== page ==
Pictured are the best of our pickings. Top left is a piece of crockery - not sure of any dates. Top right is a bit of Tudor roof tile. You can tell it is Tudor because of the whole in the shingle through which they would post a wooden peg. The white tube sitting on top is a piece of clay pipe from the late 1600s when tobacco use to be smoked in tiny amounts as it was an expensive, imported luxury. The bowl of the pipe is missing. The rippled piece of pottery is a design which replicated a cake's layering and the edge of the ceramic was finished like a pinched pie crust. The piece of glass at the bottom which was amongst a pile of sacks from the 1930s thrown into the water to create a firm base on which to build.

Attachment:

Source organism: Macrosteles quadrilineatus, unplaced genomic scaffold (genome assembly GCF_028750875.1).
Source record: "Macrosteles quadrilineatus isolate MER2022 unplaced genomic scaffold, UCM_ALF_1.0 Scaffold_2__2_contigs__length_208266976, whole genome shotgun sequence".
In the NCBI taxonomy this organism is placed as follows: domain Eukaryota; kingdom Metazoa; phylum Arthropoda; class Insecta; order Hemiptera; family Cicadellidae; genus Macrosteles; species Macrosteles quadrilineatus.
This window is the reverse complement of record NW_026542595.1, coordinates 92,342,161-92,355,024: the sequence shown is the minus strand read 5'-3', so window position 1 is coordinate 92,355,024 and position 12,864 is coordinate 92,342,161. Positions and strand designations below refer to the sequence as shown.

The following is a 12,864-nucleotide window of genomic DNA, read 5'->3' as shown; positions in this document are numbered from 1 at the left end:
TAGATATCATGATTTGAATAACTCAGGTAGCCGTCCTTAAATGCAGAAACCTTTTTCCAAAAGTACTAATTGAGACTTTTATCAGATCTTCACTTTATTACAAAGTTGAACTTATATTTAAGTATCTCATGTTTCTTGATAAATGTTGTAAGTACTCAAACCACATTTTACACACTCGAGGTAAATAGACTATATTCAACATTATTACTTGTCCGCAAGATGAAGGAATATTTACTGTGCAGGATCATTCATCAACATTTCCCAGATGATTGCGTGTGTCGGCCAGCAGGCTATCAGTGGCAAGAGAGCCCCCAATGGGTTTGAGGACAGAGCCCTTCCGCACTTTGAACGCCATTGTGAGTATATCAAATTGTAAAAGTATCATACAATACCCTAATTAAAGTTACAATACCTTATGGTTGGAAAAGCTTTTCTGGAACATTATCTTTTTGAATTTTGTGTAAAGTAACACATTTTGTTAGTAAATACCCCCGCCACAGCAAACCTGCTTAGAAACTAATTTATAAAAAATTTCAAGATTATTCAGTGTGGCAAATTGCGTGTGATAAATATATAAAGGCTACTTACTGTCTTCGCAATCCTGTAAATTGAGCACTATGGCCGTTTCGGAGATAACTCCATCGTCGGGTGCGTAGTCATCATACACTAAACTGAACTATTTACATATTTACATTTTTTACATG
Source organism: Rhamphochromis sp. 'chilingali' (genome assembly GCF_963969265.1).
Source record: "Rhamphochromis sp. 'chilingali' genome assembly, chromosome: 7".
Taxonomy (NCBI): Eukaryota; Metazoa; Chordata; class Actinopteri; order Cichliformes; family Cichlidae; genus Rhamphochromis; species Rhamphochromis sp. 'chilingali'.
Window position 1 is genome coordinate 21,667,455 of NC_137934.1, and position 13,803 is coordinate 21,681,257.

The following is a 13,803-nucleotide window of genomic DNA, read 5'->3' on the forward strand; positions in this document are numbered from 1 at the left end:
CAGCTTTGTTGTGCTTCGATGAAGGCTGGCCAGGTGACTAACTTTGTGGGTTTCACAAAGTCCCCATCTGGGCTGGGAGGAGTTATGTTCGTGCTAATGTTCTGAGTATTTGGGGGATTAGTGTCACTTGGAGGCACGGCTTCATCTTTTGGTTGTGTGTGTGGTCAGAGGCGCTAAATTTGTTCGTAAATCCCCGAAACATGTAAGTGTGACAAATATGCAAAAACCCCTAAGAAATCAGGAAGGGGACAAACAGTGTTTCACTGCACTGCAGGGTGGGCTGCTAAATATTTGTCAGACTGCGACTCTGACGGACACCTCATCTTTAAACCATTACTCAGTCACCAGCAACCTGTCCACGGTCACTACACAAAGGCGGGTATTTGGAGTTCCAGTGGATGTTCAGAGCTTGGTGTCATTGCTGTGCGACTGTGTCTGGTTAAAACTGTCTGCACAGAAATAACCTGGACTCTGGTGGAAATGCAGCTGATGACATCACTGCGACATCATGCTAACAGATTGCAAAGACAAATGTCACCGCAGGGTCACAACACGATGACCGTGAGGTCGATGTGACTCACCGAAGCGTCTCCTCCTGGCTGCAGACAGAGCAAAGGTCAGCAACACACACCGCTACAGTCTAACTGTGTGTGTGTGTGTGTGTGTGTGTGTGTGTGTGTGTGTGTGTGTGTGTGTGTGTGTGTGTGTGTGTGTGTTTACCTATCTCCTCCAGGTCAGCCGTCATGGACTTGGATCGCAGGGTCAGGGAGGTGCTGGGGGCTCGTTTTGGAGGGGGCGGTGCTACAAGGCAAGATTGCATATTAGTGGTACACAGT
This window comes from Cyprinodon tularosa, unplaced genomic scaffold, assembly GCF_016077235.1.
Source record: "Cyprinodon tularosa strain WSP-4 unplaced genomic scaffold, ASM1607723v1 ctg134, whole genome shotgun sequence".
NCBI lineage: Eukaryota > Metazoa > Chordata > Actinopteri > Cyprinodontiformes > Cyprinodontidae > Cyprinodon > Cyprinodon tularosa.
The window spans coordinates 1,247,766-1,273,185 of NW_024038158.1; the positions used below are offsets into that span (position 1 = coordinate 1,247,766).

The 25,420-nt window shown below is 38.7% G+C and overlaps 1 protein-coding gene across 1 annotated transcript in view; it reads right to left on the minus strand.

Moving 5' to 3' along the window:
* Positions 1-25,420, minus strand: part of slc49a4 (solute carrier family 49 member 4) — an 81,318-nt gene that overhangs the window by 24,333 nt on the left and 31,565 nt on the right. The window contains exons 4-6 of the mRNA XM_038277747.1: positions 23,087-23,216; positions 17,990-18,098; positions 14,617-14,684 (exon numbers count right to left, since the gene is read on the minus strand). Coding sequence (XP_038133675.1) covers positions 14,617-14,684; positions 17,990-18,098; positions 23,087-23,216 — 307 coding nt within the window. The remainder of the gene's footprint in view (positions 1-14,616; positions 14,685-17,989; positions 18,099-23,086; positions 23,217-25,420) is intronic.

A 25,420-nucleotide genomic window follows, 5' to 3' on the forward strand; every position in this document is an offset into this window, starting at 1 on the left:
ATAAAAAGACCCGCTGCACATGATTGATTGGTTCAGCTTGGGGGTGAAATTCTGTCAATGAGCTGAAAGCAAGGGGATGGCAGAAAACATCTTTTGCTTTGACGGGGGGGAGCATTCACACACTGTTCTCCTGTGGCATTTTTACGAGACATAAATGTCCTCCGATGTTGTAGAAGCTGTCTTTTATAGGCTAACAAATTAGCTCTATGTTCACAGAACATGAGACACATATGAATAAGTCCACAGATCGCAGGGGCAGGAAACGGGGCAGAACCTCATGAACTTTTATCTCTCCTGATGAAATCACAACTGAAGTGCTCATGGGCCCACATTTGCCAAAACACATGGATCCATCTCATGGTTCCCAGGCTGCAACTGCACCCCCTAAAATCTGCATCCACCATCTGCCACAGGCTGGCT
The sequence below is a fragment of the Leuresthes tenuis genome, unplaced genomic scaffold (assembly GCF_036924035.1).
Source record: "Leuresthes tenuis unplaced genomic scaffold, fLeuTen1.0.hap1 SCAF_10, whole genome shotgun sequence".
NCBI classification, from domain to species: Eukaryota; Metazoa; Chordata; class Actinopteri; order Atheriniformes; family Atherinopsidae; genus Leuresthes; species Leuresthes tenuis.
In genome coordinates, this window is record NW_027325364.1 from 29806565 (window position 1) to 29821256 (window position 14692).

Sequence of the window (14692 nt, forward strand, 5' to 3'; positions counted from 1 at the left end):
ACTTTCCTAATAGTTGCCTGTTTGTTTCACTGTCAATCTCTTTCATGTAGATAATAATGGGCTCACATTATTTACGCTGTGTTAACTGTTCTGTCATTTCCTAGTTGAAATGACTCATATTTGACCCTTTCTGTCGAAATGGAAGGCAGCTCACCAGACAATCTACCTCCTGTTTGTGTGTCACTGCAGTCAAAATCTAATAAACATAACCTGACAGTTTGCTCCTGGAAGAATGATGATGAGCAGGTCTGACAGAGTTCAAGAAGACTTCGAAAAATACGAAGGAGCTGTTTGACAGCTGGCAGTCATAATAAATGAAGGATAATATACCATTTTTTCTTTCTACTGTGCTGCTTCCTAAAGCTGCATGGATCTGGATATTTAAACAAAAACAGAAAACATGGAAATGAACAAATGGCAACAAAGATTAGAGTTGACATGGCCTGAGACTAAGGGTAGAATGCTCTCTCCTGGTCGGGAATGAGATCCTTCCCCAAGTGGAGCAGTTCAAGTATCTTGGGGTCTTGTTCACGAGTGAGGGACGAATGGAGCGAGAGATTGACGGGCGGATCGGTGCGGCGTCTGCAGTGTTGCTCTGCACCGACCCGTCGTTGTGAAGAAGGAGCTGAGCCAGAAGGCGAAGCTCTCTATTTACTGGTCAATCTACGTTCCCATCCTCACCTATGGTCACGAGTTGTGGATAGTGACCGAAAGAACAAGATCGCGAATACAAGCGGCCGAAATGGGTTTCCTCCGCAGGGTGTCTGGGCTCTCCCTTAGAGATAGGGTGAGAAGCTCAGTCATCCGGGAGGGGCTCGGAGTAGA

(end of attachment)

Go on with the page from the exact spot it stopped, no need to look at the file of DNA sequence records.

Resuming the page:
We learned that there are bits of Roman history you can find along the shore directly alongside pieces from the 1900s. This is because the river was dredged for 150 years and all the materials from the sides sank into the center creating a big mix of history. In our 1 hour walk Pauline and I found a half dozen pipes of various sizes, twenty pieces of colorful pottery, bits of glass and some impressive nails. It was an excellent way to spend my last Sunday.